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Scrawly
01-14-2015, 08:38 AM
Please watch the video and discuss the content. Agree? Disagree? Why?


http://www.youtube.com/watch?v=Xp5nwFefWj0

Boxing Pythagoras
01-14-2015, 10:16 AM
Please watch the video and discuss the content. Agree? Disagree? Why?The gentleman is making generalizations which are not really very accurate. The conception of "deity" which he discusses certainly wasn't the one envisioned by Pythagoras, Plato, or Aristotle, for example, and there are a great many religions, today, which are not Abrahamic but which nonetheless hold to the idea of a supernatural deity.

It is certainly not true that Judaism, Christianity, and Islam are the only religions which have ever asserted that deity is wholly removed from Nature, and that the gods of all other religions are entirely anthropomorphic. It's not even true that Judaism was the first monotheistic religion, as the gentleman rather strongly implies.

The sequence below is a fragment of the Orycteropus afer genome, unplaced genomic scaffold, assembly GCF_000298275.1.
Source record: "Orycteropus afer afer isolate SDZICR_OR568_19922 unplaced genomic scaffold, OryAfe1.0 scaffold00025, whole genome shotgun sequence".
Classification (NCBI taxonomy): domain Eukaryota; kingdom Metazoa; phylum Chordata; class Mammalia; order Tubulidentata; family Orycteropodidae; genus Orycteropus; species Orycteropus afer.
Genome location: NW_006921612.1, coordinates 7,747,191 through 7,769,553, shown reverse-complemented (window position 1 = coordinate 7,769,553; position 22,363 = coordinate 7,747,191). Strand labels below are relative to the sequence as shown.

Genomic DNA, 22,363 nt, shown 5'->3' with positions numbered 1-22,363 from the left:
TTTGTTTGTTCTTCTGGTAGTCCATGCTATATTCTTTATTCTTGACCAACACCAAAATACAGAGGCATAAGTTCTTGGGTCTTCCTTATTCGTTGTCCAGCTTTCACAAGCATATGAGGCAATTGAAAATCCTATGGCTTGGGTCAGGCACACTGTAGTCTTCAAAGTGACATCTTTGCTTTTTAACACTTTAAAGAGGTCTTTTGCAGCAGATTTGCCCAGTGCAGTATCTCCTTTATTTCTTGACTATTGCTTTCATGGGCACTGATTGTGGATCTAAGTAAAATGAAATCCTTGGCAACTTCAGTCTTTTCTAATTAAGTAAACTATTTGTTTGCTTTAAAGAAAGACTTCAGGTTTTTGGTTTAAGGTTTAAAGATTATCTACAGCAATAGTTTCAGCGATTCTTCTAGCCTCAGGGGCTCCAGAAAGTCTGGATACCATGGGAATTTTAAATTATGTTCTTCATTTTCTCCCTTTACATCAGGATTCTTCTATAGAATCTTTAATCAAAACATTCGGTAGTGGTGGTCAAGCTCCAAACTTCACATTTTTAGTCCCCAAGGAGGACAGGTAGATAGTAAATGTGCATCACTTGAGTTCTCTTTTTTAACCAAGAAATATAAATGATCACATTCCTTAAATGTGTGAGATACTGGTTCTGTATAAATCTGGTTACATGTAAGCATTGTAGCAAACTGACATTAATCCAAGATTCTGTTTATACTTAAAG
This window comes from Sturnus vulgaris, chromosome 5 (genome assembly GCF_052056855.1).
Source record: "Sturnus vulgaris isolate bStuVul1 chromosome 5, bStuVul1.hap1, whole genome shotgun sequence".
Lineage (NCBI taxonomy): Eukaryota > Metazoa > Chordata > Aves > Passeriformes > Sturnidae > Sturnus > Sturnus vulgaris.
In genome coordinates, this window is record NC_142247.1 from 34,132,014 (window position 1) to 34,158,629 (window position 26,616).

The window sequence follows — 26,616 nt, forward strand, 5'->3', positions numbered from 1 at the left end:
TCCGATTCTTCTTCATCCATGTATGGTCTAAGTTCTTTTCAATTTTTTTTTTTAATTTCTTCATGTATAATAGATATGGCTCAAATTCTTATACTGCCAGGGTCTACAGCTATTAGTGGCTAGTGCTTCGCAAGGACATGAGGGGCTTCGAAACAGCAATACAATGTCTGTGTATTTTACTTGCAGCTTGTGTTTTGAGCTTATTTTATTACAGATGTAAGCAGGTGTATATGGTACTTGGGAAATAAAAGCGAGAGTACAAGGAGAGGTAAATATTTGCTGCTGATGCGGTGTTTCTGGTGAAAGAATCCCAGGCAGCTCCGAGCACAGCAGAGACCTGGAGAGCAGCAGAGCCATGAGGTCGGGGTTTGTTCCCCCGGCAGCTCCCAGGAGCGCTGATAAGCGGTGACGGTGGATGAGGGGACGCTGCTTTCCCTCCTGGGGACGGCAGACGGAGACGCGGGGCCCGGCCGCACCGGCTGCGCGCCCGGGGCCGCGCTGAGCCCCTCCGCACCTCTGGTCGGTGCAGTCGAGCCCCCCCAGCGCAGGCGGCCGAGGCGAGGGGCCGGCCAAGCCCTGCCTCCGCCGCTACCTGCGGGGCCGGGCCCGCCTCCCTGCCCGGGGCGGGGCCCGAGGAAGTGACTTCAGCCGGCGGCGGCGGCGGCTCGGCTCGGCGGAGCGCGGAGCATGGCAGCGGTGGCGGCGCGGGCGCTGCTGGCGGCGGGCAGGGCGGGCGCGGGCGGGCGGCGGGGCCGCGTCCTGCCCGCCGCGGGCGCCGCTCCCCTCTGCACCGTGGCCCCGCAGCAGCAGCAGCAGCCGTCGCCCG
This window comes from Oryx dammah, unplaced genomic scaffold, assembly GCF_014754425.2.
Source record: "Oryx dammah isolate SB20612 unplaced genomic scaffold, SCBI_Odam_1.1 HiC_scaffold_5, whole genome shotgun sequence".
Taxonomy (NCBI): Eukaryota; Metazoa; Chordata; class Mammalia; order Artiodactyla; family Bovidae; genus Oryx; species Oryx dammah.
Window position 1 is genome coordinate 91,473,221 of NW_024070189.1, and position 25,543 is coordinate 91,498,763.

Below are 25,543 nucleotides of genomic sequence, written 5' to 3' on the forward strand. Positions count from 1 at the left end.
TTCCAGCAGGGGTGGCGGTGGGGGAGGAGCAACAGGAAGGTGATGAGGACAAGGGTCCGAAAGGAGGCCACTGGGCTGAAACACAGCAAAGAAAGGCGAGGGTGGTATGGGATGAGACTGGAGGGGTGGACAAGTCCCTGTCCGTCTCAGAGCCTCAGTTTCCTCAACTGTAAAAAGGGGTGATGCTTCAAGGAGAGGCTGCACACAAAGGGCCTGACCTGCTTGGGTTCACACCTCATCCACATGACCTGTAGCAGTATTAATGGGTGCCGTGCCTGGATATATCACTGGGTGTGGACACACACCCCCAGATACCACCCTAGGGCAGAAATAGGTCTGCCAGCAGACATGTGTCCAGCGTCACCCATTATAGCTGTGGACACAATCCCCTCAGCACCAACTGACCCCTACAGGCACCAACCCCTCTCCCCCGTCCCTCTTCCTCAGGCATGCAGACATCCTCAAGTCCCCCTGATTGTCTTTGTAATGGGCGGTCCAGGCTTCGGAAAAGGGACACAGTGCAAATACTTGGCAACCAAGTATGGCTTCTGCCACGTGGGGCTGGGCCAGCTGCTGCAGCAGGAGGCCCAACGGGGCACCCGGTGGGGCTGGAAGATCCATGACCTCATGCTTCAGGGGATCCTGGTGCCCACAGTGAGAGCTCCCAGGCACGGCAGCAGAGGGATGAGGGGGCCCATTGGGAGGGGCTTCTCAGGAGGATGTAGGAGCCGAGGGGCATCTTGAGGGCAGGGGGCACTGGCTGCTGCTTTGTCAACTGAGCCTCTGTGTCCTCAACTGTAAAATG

Further, his ultimate point seems entirely dubious. The fact that a religion offers some unique view of things tells us nothing about the veracity of that view. Even if he had been correct in his assertion that the Jews were the first people to hold to the idea of a transcendent monotheism, that does not-- in any way-- indicate that it is correct to hold to the idea of a transcendent monotheism.

So, I guess it's safe to say that I disagree with him.

Bill the Cat
01-14-2015, 10:44 AM
My ADD kicked in pretty quickly. He's very monotone and doesn't command his audience's attention very well.

jordanriver
01-14-2015, 11:01 AM
at the end
"...the Hebrew people say we didn't want this God, but we couldn't get away from Him, ...H broke into our life and revealed Himself..."